There have been many great stories that Tennessee athletes have given the public as to what enticed them to become a Volunteer, and there will continue to be great stories in the years to come.
It is unlikely, however, that another story will ever have the same weight as senior forward Dwight Miller’s.
As a child growing up in Nassau, Bahamas, Miller did not play basketball until his teenage years and did not play organized basketball until his freshman year in the U.S. at the age of 14.
“I came over here to the states (on) Dec. 31, 2004, so that’s when I started playing basketball in America,” Miller said. “That’s when I really got a real introduction to it.”
After four years at St. Pius X High School in Houston, Miller went from being a player who had never really played the game before to one of the most highly touted recruits in the country.
Ranked as the No. 65 recruit in the nation, Miller chose to sign with the Pittsburgh Panthers where he would have to deal with the struggle of being redshirted his freshman year.
“It was tough,” Miller said. “Especially since I worked so hard to get from not even playing basketball, not even having any skills, I couldn’t dribble, I couldn’t shoot or anything like that until my freshman year, and to end up being 65th and end up getting a bunch of awards and then going to Pitt and having to redshirt. It was tough at first. It was something that I really didn’t want to do at first because I felt I had so much to prove.”
But for Miller, the struggles did not end there.
His redshirt freshman year at Pitt did not fare any better for the young forward as he barely saw the court, averaging 5.3 minutes a game. With a logjam of potential NBA players on the roster consisting of Sam Young and DeJuan Blair in front of him and a few highly ranked recruits on the way, Miller decided to leave Pitt and transfer to Midland College.
“I realized before I left Pittsburgh that the thing that I really needed to do was play, so I went to junior college to go back and play and find that love and that hunger that I was missing,” Miller said. “I had a lot of offers but ultimately what it came down to was doing whatever made me happy, so I did.”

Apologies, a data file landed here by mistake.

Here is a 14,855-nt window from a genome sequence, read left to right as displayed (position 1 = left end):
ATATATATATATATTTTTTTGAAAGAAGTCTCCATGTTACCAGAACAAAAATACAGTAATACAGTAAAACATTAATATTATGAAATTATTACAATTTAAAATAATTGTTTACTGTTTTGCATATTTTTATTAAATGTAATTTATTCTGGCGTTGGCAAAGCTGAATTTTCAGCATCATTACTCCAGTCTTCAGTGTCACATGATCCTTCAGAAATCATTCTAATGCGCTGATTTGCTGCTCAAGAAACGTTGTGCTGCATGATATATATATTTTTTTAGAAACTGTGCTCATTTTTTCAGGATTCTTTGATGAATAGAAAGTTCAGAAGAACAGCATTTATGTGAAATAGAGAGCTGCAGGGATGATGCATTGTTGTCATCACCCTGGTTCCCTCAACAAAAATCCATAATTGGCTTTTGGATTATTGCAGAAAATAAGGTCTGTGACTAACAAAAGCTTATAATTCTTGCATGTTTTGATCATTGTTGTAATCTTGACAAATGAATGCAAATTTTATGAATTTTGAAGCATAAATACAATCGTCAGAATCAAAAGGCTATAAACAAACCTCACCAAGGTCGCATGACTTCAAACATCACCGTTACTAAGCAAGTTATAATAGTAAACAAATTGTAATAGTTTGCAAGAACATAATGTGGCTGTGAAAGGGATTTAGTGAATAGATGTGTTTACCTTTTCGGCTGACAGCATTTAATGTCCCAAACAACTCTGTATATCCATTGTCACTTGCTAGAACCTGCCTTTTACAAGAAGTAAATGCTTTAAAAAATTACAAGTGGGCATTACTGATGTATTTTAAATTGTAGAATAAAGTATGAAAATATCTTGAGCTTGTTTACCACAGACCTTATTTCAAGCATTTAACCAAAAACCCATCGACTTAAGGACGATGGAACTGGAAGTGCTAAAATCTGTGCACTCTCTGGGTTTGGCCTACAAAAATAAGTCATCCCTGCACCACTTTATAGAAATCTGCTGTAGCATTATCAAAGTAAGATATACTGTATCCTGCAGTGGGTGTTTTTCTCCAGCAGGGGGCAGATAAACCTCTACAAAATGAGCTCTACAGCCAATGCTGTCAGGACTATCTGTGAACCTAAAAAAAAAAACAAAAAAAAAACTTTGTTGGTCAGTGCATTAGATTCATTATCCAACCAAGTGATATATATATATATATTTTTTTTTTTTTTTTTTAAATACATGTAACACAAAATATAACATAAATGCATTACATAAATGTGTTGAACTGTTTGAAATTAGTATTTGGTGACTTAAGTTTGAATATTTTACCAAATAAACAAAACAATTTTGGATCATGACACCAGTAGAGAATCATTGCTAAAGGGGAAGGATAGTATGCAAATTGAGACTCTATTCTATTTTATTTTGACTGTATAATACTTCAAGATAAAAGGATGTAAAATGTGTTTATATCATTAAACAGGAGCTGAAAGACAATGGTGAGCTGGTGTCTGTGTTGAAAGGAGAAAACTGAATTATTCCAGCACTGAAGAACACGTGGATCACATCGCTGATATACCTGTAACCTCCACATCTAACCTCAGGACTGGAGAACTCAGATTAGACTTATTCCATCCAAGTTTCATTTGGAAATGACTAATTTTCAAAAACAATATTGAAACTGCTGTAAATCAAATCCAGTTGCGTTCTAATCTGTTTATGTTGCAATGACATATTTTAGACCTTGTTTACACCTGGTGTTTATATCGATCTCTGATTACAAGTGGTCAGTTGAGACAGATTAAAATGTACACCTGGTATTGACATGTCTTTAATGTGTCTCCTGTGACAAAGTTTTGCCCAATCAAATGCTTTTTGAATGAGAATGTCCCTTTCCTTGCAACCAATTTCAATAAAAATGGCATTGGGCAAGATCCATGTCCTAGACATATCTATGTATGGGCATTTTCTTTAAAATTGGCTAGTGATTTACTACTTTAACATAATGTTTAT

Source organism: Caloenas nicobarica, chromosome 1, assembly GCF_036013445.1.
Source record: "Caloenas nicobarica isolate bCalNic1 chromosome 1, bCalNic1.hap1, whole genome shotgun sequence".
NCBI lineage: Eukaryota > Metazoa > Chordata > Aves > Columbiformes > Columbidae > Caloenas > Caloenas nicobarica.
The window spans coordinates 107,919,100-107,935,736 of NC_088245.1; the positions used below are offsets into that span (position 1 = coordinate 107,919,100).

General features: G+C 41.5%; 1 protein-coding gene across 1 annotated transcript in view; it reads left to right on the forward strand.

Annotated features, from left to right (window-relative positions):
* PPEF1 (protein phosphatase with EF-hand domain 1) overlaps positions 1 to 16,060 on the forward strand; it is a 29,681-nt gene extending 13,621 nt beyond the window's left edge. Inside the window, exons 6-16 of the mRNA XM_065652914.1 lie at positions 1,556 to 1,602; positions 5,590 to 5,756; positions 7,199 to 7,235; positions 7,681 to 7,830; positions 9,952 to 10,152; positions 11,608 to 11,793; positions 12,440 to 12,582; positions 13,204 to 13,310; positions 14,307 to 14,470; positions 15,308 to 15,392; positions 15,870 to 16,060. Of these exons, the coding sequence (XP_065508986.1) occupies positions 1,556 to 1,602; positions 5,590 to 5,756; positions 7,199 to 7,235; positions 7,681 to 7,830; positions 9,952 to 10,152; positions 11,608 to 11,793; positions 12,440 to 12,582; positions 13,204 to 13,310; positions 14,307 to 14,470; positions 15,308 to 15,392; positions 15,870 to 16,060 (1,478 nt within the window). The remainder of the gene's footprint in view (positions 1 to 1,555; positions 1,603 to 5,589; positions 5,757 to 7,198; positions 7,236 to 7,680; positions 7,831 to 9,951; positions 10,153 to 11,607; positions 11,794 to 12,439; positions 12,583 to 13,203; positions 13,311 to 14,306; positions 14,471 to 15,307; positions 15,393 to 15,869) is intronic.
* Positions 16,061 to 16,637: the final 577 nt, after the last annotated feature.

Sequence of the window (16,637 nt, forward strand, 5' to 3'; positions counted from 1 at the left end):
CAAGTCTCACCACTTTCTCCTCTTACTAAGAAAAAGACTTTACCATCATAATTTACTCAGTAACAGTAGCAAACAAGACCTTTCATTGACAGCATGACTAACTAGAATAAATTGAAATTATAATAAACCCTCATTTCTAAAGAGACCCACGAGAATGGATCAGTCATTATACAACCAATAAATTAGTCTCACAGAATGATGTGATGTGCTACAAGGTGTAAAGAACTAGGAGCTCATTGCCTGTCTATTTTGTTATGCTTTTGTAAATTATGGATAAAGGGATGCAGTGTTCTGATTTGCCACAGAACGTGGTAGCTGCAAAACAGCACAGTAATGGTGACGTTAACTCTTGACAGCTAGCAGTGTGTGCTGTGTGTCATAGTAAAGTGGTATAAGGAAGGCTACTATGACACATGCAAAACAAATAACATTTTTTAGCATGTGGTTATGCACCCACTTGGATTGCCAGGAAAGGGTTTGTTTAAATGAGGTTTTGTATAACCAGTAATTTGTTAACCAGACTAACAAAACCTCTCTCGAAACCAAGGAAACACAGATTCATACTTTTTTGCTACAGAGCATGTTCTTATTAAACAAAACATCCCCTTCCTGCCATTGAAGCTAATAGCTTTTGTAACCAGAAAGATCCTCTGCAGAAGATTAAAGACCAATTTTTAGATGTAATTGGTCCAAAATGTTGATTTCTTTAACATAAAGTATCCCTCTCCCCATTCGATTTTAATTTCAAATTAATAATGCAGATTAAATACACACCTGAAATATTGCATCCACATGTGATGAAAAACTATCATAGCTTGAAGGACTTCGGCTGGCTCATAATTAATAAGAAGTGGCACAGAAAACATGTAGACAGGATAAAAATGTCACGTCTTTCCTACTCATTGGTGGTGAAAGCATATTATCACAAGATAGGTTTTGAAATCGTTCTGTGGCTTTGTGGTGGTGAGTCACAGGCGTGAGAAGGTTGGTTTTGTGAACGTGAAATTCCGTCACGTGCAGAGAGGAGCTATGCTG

The 6-foot-8 forward had an impressive sophomore year at Midland, averaging 8.2 points and 5.4 rebounds while shooting around 61 percent, all while leading his team to the NJCAA National Championship.
“We had a lot of success and I learned a lot from Midland. I think the biggest thing I learned was to stay hungry,” Miller said.
After such a great season, Miller found himself rated as the No. 10 JUCO player in the country, and decided that he would play the rest of his collegiate career at UT.
“I really tried to take my time instead of rushing into a school or going somewhere, but coming to Tennessee just felt right to me,” Miller said. “I felt like I had something to prove, especially on a big D-I stage.”
In his junior year, Miller played an important role on the Volunteers' team with big games against teams like Ole Miss (10 points, seven rebounds) and then-No. 8 Memphis (eight points and four rebounds).
“The amount of success I had was nowhere close to the amount of hard work I put in,” Miller said. “Especially last year, because I wanted to play.”
Just as soon as it seemed like things were on the rise for the Tennessee forward, bad luck struck as he suffered a knee injury that would sideline him for the entire 2012-13 season.
“A part of me is happy that I got to still be here at Tennessee, but most of me ... just wants to be out there on the floor with my teammates,” Miller said. “I can’t even put it into words how tough it is, but I always try to keep a smile on my face, never let people see me down and I hope people don’t mistake that for me being satisfied because that’s not what it is. It’s just really tough, but things happen for a reason and you have to make the best out of whatever you are given so right now that is what I’m trying to do.”
One of the toughest moments for Miller in his career was Saturday on Senior Night, where he said he was happy to go out on a win with his teammates, but it was difficult to not be out there playing.
“It was tough,” Miller said. “It was just one of those moments of me trying to be strong but it really hit me like a brick, especially in an atmosphere like that, you just want to play in front of all those fans, it’s the last game of the year and it’s just not the way you imagined you’d be going out.
“I was glad that I got to be with Tennessee students and my teammates, cheering them on and I’m even more excited that we got the victory, that’s really the only thing that matters so I was happy that I at least got to go out on a win.”
While Dwight never stepped foot on the court this year, his impact on the team as a senior leader cannot be underestimated.
“Dwight is just a big leader for us,” guard Trae Golden said. “He always knows the right things to say and I think his opinion is very valued.”
With his time here coming to a close (Miller cannot be given a medical redshirt because the Vols have no more scholarships), Miller hopes that the fans remember that he was a competitor.
“The biggest thing is just winning basketball games and that’s something that I love to do,” Miller said. “I just hope people saw that I was a competitor while I was here.”